Hunter?s Haven Farm sprawls across multiple acres of verdant farmland in Groveland, fostering a bucolic atmosphere dedicated to teaching equestrian riding techniques in lessons for riders 8 and older. The center?s two horse whisperers call upon three decades of training and riding experience to coach students in the center?s dual riding modalities, hunt seat and dressage. Hunt seat displays the horse?s prowess while running flat or jumping over small hurdles; dressage leads steeds through sequenced movements that showcase their natural impulses, whether running freely with a rider or stopping to vote ?neigh? in a local election. The farm?s facilities encompass an indoor arena, cross-country fences, and a galloping track. Students can also guide their steeds around a lit outdoor ring or practice circuits around the onsite dressage ring during private or group sessions. A petting zoo lets children take guided pony rides or meet friendly goats and pigs.
A new dining destination built for hungry linksmen fresh off rounds on Black Swan Country Club's golf course, Keon's Grille rustles up delectable 19th-hole fare in a casually classy setting. The chicken-and-shrimp cavatelli sets up sautéed chicken breast medallions with grilled shrimp ($18) on a blind date, ending, as is customary, with both participants covered in pesto cream sauce. Beef fiends can fix on the angus burger ($8) or bleu bacon burger ($9.50), which caps a juicy patty with Maytag bleu cheese and apple-smoked bacon. For a taste of the mighty sea, diners can down panko crumb-encrusted baked haddock ($19) or the Maryland-style crab cakes, which come in an entourage of roasted corn and sweet potato hush puppies ($11). Multiple flat-screen TVs line the bar walls, letting patrons keep up with basketball scores, baseball trades, and dangerball injuries.
Fuel Training Studio turns routine workouts into challenging tests of mettle, keeping muscles and minds engaged and healthy with one-on-one training or community-focused group classes. Cofounders Jeanne Carter and Julie Bokat, and their staff of eminently skilled trainers, educate pupils in their unique Fuel training method, which has been formulated through years of training and extensive certifications.
Fuel's philosophy focuses on helping clients through their everyday family life and activities by building functional strength?keeping muscles guessing with intense bursts of cardio and strength training that boost metabolism and efficiency. Clients enhance their muscle tone and agility with indoor barbell and heavy-bag boxing techniques, or Versus cable-suspension training. Outdoor boot-camp classes combine strength, core-building, and cardio workouts into fun packages, allowing students to build rippling abdominal muscles while they admire waterfront scenery and challenge songbirds to wrestling matches.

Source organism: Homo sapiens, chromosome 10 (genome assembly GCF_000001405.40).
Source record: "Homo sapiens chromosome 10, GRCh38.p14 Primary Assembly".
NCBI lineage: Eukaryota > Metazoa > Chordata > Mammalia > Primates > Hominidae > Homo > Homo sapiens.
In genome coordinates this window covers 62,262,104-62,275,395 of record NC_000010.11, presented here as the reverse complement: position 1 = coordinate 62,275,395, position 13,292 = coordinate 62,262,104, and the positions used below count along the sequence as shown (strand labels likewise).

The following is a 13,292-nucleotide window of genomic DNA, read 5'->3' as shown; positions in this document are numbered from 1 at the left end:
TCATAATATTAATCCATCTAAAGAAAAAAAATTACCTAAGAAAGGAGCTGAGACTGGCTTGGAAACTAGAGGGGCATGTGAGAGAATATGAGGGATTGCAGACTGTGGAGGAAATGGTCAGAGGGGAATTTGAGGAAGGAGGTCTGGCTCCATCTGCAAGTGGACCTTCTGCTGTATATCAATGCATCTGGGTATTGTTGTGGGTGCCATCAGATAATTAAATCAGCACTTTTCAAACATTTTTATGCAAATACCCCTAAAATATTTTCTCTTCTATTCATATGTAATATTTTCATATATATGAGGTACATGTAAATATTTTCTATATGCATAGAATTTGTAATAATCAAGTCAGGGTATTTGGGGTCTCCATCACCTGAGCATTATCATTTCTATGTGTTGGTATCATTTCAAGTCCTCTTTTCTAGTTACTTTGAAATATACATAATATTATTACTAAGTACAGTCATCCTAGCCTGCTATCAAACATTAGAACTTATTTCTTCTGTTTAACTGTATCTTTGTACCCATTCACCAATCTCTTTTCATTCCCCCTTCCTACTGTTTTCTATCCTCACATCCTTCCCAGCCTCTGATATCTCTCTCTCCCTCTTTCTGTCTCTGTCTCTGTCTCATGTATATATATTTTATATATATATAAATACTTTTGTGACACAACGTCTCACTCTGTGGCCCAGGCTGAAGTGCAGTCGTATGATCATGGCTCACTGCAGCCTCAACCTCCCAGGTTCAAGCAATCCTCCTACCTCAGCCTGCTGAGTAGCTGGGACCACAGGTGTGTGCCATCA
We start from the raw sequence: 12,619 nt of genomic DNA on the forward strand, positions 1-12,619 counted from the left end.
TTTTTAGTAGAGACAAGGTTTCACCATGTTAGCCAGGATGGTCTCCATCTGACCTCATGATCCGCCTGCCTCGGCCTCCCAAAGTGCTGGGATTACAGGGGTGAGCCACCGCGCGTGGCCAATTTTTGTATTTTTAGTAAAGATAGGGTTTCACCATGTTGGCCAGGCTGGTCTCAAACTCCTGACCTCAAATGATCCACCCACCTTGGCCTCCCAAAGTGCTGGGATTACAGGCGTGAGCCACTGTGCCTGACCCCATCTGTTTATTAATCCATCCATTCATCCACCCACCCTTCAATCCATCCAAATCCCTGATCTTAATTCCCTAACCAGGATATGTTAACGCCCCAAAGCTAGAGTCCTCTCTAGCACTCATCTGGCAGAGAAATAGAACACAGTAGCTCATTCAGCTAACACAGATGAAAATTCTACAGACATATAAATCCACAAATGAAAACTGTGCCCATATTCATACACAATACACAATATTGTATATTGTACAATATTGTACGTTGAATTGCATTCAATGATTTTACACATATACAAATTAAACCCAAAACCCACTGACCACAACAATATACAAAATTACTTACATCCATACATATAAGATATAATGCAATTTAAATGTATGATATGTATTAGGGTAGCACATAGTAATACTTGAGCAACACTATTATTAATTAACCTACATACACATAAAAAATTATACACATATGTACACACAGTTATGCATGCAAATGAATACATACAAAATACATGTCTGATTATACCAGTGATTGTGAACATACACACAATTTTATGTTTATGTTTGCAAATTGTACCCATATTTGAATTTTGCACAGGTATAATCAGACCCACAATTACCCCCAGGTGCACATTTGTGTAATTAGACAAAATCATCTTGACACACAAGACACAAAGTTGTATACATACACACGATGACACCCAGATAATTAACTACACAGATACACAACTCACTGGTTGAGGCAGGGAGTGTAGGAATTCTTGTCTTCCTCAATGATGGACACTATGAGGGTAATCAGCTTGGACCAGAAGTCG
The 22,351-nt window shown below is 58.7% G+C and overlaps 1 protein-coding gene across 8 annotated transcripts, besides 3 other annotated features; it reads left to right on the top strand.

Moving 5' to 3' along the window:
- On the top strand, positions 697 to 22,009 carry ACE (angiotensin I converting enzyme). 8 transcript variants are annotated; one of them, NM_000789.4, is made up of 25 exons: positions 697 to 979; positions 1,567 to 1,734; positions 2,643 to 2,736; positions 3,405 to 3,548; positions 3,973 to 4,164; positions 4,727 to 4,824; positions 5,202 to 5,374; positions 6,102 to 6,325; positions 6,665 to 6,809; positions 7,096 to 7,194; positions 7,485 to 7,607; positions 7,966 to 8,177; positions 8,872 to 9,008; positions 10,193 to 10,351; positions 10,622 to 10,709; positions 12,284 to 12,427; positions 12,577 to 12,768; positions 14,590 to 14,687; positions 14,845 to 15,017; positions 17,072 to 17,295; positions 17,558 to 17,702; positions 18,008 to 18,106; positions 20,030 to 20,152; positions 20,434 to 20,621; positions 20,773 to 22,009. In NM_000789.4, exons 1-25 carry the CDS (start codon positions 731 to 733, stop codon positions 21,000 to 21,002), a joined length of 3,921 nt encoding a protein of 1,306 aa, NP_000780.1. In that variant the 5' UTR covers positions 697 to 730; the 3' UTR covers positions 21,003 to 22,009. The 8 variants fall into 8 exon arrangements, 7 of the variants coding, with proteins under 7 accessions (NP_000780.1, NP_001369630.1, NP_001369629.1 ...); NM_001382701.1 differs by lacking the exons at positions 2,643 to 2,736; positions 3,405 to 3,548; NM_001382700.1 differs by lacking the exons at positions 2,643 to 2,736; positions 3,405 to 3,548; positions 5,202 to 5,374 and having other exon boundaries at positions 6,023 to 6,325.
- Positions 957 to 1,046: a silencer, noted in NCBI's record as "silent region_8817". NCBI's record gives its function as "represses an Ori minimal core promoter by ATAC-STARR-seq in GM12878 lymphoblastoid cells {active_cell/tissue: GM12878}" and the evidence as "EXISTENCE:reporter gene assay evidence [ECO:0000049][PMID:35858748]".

Today's side deal gets a lush Christmas tree into your house while simultaneously getting your family out of it. For $38, you get a pre-cut Christmas tree, up to eight feet tall, from Smolak Farms (up to a $75 value). Located just 45 minutes outside of Boston, this picturesque 300-year-old New England farm lets you and your family enjoy the Christmas tradition of taking your pick of hundreds of pre-cut trees. Because purchasing a Christmas tree after Christmas is considered something of a faux pas, this side deal understandably expires on Christmas Eve. This deal covers the tree only—rope is not included.
Michael's Market is part deli, part restaurant, and part catering company. That means that sometimes customers visit one of its two locations to lunch on crabmeat salad on focaccia bread or chicken cordon bleu on a baguette, and sometimes they pop in just to pick up some fresh marinated meats. If patrons are hosting a morning meeting or a business lunch, they also can pick out a platter of stuffed finger sandwiches or pastries from the corporate menu so attendees won't start gnawing on their laptop power cords for sustenance. The catering menu is full of variety: chefs can prepare a platter of hand-rolled swedish meatballs, a tray of lasagna with house marinara, or a spread of seafood au gratin—baked shrimp, scallops, lobster, and shrimp pieces with cheese and Ritz Crackers crumbs.
Before the advent of photography, folks would immortalize their visages with help from an oil painter and a massive canvas. The resulting paintings were usually solemn portrayals of their subjects. Luckily for us, today's photographs can spotlight our true personalities, as wacky or uncouth as they may be. Especially when those photos are taken in a photobooth.
That's where XO Photo comes in. Up to ten people can pile into the rentable, blue-curtained booths, which is manned by an XO attendant. After the flash bulb strobes a few times, the booth prints out the photos on the spot. Digital copies and memory books are also available, as are marble sculptors who chisel hasty busts of each guest. Option for customization abound: photos can be printed in black and white or color, or emblazoned with lettering. Guests can even request props, which are only used once before going home with the partiers.